Fiasco in Chechnya

January 05, 1995|By WILLIAM PFAFF

Paris -- The attack on Chechnya has been an attempt by Boris Yeltsin's government to solve one crisis by creating another. It has been an attempt to distract Russians from the country's dramatic political and economic situation by giving them a successful war of colonial reconquest in the Caucasus. This has gone wrong, and the result may be very bad.

The gamble deserves to have gone wrong since it was not only cruel but stupid. There was no real justification for this attack -- for all this killing and destruction, and for the precedents that now have been set for Moscow's dealings with the non-Russian peoples once part of the Czarist and Soviet empires.

The separatist sentiments that produced the Chechens' declaration of independence three years ago would sooner or later have run into the wall of reality. Chechnya has no place to go; its capacity to survive as an independent nation and economy is all but non-existent. As serious Chechens have acknowledged, they would eventually have had to come to terms with Russia and asked for some form of reintegration into the federal economy.

Mr. Yeltsin's fiasco undermines his authority and obviously could drive him, and those around him, further onto a course that alienates Russia from the West, weakening its economy and society even more than is now the case.

Mr. Yeltsin's political position has declined since liberal forces failed in the parliamentary elections in December 1993. A public-opinion poll published in Moscow Sunday said that 65 percent of those consulted have lost confidence in his leadership. The attack on Grozny was meant to reconsolidate his position by pre-empting the nationalist cause. However, an inquiry sponsored by the Interfax press agency says 75 percent of Russia's voters are against what he has done in Chechnya.

Conditions in Russia have -- for the majority -- grown worse under Mr. Yeltsin, even if he is scarcely to blame. The social costs of economic reform have been immense. Gennadi Gerasimov, the spokesman for Mikhail Gorbachev when the latter was the Soviet Union's president, recently called attention to the 10 percent fall in male life expectancy in Russia since 1989. There was an 800,000 excess of deaths over births in 1993. The suicide rate in 1993 was up by 43 percent over 1991. There is despair. Fathers are killing themselves because they cannot provide for their children. Couples are refusing to have children.

The cost of the war against the Chechen separatists will make the economic situation worse than it already is. Nineteen ninety-four saw 320 percent inflation, an improvement on the previous year's 940 percent, certainly, but on the rise again since the ruble's plunge against the dollar in October.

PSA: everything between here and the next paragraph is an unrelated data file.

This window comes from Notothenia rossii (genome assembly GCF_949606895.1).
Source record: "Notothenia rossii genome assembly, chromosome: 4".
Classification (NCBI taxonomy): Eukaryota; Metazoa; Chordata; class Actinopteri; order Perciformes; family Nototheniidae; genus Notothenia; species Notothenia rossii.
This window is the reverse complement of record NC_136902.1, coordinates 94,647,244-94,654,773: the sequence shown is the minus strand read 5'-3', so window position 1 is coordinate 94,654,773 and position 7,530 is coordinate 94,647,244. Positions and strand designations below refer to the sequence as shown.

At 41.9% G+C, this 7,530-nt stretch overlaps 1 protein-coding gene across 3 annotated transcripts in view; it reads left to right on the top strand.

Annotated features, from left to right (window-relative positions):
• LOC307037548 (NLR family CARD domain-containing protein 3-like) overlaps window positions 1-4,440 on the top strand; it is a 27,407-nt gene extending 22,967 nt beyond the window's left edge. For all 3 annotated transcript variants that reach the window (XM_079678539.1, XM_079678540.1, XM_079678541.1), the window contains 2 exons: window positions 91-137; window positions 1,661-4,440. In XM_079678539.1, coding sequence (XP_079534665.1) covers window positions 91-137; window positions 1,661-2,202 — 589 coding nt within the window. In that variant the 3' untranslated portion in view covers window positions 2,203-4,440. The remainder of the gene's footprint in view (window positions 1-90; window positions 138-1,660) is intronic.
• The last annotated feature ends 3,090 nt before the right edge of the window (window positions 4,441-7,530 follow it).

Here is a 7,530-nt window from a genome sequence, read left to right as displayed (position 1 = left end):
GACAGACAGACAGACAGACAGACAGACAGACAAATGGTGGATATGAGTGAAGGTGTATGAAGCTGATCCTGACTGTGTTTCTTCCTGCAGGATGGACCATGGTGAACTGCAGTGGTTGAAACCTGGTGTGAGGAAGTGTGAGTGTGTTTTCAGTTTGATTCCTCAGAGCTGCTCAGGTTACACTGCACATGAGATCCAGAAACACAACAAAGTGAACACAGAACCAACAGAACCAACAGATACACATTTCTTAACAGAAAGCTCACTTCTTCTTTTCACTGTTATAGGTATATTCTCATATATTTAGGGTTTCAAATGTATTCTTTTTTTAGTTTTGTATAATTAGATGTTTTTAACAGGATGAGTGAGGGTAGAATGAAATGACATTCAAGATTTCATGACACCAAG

Mr. Yeltsin's economic minister has warned that the internationally agreed stabilization plan for the ruble already has been jeopardized by the Chechen affair. Thirteen billion dollars of internationally promised credits have been incorporated into Russia's 1995 budget. This aid could be halted. The IMF and the West have no interest in retrospectively financing the Chechen war.

Russia desperately has needed economic progress and the means to recover national self-respect after the fiasco of communism's collapse and what amounted to a Russian surrender to the West's ideas and values. The turbulence of reform has already made those ideas and values seem much less convincing than in 1990-91.

Self-respect is what the nationalists' rhetoric has been all about. What the Yeltsin government has done in Chechnya now has produced a further national humiliation. It worsens the economic plight of the country, alienates the West and frightens the life out of other ex-Soviet republics -- the Baltic states and Ukraine in particular.

The extreme nationalist opponents of the Yeltsin government today remain divided and have no coherent or realizable program, although they speak to the fears and frustrations of many. They could become a serious force under leaders less disreputable and irresponsible than Vladimir Zhirinovsky.

The country's democrats have perhaps the better chance to re-establish themselves as a result of the Chechnya affair. Liberal parliamentarians and the independent press have resisted the war and seem to have public opinion substantially behind them. The army has been badly used and itself humiliated. Those in charge of it, and of the most important economic sectors and industries, while they may not be liberals, are realists, and what Russia now needs, after this plunge into violence, is realism.

That can come. The situation remains an open one despite the government's clumsy lies and attempts to control information. The Western capitals' reactions have been slow and confused. The West needs now to insist upon one thing above all in its communications to Mr. Yeltsin and his associates: that a government that attempts to settle internal problems with tank columns and infantry assaults cannot expect trust and cooperation from the democratic community of nations. Conduct has consequences.

8, William Pfaff is a syndicated columnist.

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